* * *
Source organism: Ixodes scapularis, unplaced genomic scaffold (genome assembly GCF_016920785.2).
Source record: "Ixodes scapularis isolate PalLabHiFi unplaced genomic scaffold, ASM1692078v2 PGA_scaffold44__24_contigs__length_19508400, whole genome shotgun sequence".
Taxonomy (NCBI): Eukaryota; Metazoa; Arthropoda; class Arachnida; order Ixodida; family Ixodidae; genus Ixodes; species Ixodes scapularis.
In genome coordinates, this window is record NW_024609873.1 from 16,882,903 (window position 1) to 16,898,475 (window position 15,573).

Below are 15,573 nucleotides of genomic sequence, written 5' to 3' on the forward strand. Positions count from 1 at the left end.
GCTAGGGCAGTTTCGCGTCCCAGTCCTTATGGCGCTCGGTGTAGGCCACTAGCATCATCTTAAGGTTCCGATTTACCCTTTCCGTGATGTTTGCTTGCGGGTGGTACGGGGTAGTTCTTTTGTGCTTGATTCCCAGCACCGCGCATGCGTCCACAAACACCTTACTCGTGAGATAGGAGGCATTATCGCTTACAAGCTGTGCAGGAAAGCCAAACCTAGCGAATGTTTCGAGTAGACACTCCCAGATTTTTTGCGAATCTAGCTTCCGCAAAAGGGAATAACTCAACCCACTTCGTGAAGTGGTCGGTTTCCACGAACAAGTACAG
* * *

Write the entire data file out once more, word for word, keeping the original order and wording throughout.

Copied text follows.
Source organism: Ixodes scapularis, unplaced genomic scaffold (genome assembly GCF_016920785.2).
Source record: "Ixodes scapularis isolate PalLabHiFi unplaced genomic scaffold, ASM1692078v2 PGA_scaffold44__24_contigs__length_19508400, whole genome shotgun sequence".
Taxonomy (NCBI): Eukaryota; Metazoa; Arthropoda; class Arachnida; order Ixodida; family Ixodidae; genus Ixodes; species Ixodes scapularis.
In genome coordinates, this window is record NW_024609873.1 from 16,882,903 (window position 1) to 16,898,475 (window position 15,573).

Below are 15,573 nucleotides of genomic sequence, written 5' to 3' on the forward strand. Positions count from 1 at the left end.
GCTAGGGCAGTTTCGCGTCCCAGTCCTTATGGCGCTCGGTGTAGGCCACTAGCATCATCTTAAGGTTCCGATTTACCCTTTCCGTGATGTTTGCTTGCGGGTGGTACGGGGTAGTTCTTTTGTGCTTGATTCCCAGCACCGCGCATGCGTCCACAAACACCTTACTCGTGAGATAGGAGGCATTATCGCTTACAAGCTGTGCAGGAAAGCCAAACCTAGCGAATGTTTCGAGTAGACACTCCCAGATTTTTTGCGAATCTAGCTTCCGCAAAAGGGAATAACTCAACCCACTTCGTGAAGTGGTCGGTTTCCACGAACAAGTACAG